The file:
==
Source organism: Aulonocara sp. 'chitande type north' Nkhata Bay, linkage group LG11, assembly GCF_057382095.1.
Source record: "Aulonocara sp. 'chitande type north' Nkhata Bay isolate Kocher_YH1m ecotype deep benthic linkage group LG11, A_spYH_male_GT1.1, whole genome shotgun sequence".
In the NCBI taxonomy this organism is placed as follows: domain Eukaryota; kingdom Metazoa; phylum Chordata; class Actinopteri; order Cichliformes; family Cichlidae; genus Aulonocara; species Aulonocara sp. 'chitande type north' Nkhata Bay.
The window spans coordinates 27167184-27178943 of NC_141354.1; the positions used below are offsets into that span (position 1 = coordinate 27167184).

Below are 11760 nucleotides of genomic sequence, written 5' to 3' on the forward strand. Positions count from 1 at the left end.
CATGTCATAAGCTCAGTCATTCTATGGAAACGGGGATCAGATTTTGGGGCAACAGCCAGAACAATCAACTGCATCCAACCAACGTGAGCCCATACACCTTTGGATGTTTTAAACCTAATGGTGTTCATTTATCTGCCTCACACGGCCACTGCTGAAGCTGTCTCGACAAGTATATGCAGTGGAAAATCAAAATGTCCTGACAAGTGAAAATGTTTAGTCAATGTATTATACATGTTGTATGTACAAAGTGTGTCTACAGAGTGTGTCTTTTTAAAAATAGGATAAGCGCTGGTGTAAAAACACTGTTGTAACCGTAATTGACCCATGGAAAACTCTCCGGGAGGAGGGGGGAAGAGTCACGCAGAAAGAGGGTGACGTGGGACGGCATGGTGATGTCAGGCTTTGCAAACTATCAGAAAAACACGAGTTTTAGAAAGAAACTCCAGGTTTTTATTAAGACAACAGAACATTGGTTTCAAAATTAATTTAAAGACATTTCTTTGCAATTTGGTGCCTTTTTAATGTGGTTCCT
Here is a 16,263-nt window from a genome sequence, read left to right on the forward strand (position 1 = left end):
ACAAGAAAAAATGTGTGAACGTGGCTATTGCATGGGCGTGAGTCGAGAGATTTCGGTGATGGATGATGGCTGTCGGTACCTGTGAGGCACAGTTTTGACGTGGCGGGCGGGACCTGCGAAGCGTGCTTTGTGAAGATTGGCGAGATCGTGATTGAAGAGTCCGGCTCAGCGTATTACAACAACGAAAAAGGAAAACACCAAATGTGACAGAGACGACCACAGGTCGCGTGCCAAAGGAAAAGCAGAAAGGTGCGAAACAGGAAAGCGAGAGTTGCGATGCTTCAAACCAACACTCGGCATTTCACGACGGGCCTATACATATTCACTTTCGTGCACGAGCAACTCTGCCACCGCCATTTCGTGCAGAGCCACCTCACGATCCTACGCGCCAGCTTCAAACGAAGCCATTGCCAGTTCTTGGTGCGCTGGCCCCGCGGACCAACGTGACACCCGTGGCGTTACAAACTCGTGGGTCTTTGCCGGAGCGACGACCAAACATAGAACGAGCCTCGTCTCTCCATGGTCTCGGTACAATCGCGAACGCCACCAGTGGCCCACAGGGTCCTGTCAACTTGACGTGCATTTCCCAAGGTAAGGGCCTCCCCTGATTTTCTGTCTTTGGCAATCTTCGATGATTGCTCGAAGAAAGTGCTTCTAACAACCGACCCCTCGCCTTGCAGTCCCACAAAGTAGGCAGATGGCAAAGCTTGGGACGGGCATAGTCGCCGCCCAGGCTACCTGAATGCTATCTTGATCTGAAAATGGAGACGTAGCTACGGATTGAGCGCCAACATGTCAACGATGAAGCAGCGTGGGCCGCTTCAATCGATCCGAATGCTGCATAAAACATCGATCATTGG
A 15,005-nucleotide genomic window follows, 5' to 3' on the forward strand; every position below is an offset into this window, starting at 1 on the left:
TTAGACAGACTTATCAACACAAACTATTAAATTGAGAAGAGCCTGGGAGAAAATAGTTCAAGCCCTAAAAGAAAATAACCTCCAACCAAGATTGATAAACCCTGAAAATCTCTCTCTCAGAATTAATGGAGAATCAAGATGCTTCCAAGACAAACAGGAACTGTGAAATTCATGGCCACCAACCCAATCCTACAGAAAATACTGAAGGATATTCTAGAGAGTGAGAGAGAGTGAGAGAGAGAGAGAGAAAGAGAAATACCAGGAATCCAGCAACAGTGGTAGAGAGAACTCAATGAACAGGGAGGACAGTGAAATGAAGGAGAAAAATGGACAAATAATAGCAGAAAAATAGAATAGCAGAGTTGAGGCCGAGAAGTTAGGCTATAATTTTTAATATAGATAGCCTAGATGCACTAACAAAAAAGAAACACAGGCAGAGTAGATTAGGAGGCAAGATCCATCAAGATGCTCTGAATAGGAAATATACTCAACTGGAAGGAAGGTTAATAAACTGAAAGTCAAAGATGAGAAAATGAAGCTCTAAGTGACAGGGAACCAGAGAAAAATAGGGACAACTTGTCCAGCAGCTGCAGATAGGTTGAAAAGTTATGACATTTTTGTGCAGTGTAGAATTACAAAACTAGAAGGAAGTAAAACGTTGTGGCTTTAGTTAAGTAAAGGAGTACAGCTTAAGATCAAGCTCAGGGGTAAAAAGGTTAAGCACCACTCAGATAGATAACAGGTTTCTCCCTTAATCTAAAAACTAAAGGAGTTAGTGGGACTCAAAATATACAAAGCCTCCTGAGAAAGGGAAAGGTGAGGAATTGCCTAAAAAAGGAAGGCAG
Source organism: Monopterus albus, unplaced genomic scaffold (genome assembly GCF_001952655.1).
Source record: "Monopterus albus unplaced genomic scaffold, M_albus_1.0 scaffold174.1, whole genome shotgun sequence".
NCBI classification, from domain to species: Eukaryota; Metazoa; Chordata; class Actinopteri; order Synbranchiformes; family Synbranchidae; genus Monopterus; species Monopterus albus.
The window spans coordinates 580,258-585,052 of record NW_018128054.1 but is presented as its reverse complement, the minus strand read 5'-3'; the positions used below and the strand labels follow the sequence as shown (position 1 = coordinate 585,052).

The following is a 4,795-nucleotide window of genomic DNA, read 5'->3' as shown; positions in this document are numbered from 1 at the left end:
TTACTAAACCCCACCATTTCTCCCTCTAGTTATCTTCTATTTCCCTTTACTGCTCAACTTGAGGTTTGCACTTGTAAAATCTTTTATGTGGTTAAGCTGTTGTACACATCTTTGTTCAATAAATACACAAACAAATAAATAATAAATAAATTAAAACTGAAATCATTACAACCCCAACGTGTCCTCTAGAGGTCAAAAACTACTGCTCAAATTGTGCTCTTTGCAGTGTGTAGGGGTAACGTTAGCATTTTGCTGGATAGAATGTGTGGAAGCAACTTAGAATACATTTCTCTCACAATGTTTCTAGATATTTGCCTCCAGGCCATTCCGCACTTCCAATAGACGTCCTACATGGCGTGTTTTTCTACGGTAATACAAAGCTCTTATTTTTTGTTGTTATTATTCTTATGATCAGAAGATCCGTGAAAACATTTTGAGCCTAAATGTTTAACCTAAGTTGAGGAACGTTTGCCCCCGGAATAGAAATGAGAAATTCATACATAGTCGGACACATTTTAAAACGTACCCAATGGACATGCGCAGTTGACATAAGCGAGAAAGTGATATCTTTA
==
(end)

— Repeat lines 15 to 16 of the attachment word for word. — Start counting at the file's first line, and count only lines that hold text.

The following is a 4,795-nucleotide window of genomic DNA, read 5'->3' as shown; positions in this document are numbered from 1 at the left end:
TTACTAAACCCCACCATTTCTCCCTCTAGTTATCTTCTATTTCCCTTTACTGCTCAACTTGAGGTTTGCACTTGTAAAATCTTTTATGTGGTTAAGCTGTTGTACACATCTTTGTTCAATAAATACACAAACAAATAAATAATAAATAAATTAAAACTGAAATCATTACAACCCCAACGTGTCCTCTAGAGGTCAAAAACTACTGCTCAAATTGTGCTCTTTGCAGTGTGTAGGGGTAACGTTAGCATTTTGCTGGATAGAATGTGTGGAAGCAACTTAGAATACATTTCTCTCACAATGTTTCTAGATATTTGCCTCCAGGCCATTCCGCACTTCCAATAGACGTCCTACATGGCGTGTTTTTCTACGGTAATACAAAGCTCTTATTTTTTGTTGTTATTATTCTTATGATCAGAAGATCCGTGAAAACATTTTGAGCCTAAATGTTTAACCTAAGTTGAGGAACGTTTGCCCCCGGAATAGAAATGAGAAATTCATACATAGTCGGACACATTTTAAAACGTACCCAATGGACATGCGCAGTTGACATAAGCGAGAAAGTGATATCTTTA